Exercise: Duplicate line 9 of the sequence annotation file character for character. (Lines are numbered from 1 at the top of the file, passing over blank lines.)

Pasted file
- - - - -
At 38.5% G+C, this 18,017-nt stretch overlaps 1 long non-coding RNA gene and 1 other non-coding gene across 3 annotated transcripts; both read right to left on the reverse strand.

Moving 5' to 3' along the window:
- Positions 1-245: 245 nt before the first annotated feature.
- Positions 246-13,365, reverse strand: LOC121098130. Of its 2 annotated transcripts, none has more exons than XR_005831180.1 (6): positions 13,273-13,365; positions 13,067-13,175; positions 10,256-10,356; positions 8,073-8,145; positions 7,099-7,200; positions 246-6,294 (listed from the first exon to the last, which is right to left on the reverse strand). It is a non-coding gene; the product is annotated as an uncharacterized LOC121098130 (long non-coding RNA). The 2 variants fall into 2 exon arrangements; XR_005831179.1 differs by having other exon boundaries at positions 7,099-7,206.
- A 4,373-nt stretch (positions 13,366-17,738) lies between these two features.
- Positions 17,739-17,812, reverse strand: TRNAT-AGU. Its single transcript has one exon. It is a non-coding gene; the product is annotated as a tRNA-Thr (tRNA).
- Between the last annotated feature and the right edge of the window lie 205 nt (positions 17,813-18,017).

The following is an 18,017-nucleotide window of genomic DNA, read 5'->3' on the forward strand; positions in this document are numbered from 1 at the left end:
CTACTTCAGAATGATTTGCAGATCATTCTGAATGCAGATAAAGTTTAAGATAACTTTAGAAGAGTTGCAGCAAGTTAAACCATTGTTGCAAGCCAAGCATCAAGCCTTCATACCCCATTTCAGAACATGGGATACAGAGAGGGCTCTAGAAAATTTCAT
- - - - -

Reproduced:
CTACTTCAGAATGATTTGCAGATCATTCTGAATGCAGATAAAGTTTAAGATAACTTTAGAAGAGTTGCAGCAAGTTAAACCATTGTTGCAAGCCAAGCATCAAGCCTTCATACCCCATTTCAGAACATGGGATACAGAGAGGGCTCTAGAAAATTTCAT